Forecasting (determining where we are actually going/our expectations) is related to budgeting (planning where we want to go/our intentions). Both are future-focused and essential parts of business management and control.
Below is an approach to follow, along with considerations you should take into account when forecasting cash flow. There are 6 elements to cash flow forecasting, and they are all important.
1. Start with what you know
- 1. Transactions – Short Term: Fixed Costs & Regular Outgoings
- Regular payments: typical items will be rent, insurance utilities & other creditors
- Consider payment terms of various suppliers
- Payroll Components: net pays, PAYG, payroll tax, superannuation, workers’ compensation
- Taxes & other regulatory costs: payroll, income, GST, and rates
- The above gives you a base.
- This will give you the outflows your inflows need to cover and help you determine your minimum cash on hand, or “2. Comfort Level” of cash, which will be the number of months’ worth of operating cash outflows, depending on the volatility of your business or industry.
2. The more difficult parts
- 1. Transactions – Short Term: Revenue Inflows
- Be realistic with forecasting growth or the addition of new inflow streams.
- Factor in typical payment terms based on past behaviour, industry standards, & credit check indications.
- 1. Transactions – Short Term: Associated Variable Costs
- These are incurred only when revenue-generating events occur, so be aware of any relationship among these items. An example would be delivery costs incurred in distributing a sold item to a customer.
3. Remember to consider behaviours
- 3. Recurrence (one-off, indefinite, to a certain date, number of recurrences).
- 4. Frequency (daily, weekly, fortnightly, monthly, quarterly, half-yearly, annually).
- Start & end dates of transactions (transactions may not span the entirety of your forecasting period).
- Inflation factors (often a part of lease contracts for example).
- 5. Timing of transactions is crucial. Ensure you know the impacts of various scenarios, particularly of differing customer payment behaviour and variable costs.
4. The results of the above impact on:
- 6. Transactions – Long Term: Once the first five elements have been understood, then you’ll know about:
- Your ability to service loans, pay dividends, purchase assets / expand, or
- Your requirement to take on loans or equity.
5 Cash Flow Planning Approach
- Short Term – more accurate (less speculative) than Long Term Forecasts
- Weekly, monthly, and quarterly. This lets you keep on top of current and known/expected events. Knowing movements on a daily basis is the best and most detailed way to plan cash flows.
- Rolling 12-month forecasts. Most recurring transactions have at most a 12-month cycle – annual income tax, workers’ compensation & insurance, for example. Most also have a half-yearly or quarterly cycle, such as tax instalments. With a rolling 12-month forecast, you’ll always have these transactions allowed for – you can’t afford to miss them!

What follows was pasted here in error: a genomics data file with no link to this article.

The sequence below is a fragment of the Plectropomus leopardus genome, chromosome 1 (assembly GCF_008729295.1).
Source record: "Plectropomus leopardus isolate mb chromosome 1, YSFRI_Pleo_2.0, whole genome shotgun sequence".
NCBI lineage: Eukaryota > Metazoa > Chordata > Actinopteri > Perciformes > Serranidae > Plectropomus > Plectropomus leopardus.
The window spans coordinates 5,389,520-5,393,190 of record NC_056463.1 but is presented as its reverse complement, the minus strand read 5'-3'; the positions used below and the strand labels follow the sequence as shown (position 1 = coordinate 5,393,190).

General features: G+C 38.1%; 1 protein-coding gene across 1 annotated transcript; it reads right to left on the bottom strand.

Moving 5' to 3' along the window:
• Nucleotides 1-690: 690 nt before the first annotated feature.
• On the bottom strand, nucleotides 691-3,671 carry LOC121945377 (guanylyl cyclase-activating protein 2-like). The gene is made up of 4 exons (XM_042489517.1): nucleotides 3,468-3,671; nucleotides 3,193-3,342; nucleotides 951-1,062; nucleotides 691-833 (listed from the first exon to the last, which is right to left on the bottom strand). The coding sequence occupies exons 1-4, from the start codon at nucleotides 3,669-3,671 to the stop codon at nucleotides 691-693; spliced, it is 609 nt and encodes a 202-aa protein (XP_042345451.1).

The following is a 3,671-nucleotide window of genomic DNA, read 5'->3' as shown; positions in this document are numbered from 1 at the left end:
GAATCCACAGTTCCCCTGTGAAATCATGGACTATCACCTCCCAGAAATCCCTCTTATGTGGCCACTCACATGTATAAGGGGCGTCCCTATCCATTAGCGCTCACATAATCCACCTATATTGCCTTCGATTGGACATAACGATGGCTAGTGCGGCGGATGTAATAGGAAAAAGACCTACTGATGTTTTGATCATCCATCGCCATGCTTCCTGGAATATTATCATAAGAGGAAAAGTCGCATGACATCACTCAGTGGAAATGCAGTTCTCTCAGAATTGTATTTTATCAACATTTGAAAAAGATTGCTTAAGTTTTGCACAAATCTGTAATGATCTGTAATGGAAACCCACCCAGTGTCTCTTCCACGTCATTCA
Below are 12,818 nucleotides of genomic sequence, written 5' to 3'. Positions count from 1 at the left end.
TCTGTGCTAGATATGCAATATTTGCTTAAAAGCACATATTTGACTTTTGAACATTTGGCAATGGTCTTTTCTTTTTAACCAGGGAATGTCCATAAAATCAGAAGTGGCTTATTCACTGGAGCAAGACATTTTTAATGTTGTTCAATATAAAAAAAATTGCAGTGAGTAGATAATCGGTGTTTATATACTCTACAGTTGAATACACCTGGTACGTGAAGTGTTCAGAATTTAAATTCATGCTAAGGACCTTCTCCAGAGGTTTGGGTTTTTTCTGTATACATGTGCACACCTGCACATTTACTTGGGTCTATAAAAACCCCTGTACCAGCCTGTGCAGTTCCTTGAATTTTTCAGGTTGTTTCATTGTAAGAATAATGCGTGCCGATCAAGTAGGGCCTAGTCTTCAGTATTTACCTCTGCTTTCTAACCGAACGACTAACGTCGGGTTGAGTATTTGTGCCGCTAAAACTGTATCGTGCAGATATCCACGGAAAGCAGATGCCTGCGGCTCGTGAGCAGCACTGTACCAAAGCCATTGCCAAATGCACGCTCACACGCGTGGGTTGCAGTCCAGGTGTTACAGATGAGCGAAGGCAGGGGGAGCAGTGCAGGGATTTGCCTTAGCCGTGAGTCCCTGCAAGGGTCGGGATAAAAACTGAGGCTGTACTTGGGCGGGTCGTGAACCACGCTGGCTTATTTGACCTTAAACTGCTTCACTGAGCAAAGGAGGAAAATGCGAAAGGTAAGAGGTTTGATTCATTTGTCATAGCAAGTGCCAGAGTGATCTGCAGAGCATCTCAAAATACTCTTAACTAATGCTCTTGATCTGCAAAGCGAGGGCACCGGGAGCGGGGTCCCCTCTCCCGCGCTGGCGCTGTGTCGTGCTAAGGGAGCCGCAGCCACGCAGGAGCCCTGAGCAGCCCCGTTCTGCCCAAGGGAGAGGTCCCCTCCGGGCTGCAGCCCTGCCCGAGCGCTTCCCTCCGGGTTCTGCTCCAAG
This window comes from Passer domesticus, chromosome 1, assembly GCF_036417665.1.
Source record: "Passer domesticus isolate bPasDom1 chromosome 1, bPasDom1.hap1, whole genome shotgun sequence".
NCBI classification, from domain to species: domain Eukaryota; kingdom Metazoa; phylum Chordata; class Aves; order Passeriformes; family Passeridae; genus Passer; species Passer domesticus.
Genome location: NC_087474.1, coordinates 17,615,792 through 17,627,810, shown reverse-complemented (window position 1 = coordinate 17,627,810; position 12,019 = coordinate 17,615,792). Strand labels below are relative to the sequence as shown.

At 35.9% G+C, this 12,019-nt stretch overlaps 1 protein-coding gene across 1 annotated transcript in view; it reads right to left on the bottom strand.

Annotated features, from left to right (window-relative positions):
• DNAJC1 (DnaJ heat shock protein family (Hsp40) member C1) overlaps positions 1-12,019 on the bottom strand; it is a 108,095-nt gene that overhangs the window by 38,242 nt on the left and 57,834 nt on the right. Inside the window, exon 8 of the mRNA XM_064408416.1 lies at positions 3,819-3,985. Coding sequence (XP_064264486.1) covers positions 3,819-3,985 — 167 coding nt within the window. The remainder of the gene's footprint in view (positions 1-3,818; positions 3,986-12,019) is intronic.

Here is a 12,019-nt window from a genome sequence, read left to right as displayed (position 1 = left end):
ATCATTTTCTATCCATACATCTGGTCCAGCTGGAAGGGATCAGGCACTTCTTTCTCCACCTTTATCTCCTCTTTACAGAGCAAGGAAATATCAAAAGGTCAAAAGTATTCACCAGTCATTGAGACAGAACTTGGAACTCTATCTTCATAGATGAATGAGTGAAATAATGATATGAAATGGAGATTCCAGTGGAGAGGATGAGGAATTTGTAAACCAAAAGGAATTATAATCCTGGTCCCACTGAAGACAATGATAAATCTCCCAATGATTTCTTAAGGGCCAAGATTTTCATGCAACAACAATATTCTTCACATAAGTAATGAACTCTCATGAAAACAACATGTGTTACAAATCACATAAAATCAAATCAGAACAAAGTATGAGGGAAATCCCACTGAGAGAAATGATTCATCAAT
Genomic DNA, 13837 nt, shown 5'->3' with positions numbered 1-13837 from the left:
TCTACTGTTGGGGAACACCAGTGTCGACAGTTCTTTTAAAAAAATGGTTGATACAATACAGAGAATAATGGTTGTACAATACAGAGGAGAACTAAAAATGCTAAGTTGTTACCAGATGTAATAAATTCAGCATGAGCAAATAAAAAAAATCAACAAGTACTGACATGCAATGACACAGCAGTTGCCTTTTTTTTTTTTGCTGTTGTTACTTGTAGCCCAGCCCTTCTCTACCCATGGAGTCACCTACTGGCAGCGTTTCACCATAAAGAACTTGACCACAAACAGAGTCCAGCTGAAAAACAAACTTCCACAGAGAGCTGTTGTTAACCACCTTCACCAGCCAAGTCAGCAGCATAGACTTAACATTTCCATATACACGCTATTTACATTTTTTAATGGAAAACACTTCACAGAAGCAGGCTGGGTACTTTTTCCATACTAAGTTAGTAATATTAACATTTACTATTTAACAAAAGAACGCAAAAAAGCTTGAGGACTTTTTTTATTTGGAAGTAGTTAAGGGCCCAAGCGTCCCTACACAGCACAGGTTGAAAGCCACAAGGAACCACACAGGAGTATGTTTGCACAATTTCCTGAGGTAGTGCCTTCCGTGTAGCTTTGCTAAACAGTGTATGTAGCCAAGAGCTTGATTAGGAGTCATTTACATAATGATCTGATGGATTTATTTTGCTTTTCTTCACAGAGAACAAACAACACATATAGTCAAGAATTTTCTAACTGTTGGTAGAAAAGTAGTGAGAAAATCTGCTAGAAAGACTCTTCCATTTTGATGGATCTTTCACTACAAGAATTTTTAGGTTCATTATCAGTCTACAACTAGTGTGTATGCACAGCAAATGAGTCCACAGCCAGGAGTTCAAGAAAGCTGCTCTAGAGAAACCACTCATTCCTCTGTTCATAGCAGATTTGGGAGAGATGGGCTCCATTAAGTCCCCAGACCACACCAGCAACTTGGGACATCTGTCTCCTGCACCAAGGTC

- Consider payables and receivables on an individual basis and the impact of changes to expected payment/receipt dates.
- Long Term
- 12-month forecasts in line with your budgeting cycle. Remember that profit and cash are two different things.
- 3 – 5 year forecasts. These give an idea of when big (long-term) transactions can take place (both cash surpluses and deficits), so you can prepare for these and make adjustments to your activities accordingly.
5.2 Other Things to Consider
- At the very least, plan around “Expected,” “Best-Case,” and “Worst-Case” scenarios. You need to see the variability around your business and what factors influence this, particularly around customer/client receipts.
- Start with your “Expected Case,” and use that plan as a basis for the other scenarios. “Expected Case” is simply what you honestly think will happen and why.
- Business Unit Planning
- Break your business up into units so that you can track the performance of each:
- Site / Store / Division
- Bank Account
- Consolidate/merge these into an overall plan; you need to see the big picture as well as its components.
- Compare to Actuals
- Just like comparing actual to budgeted profit & loss, do the same for cash flow. This will tell you the parts of your business that have the biggest impact on cash flow and those that are the most susceptible to changing conditions.
- Comparing actual to budget will tell you where you are tracking well and where the gaps are.
- Culture – considering the cash flow effects of transactions must be a part of your business!
6 Maintain the Discipline – Constantly Review!
If there’s one thing you must stay on top of, it’s cash flow movements. No cash – no business!
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Ideal for advisors, business owners, or finance professionals.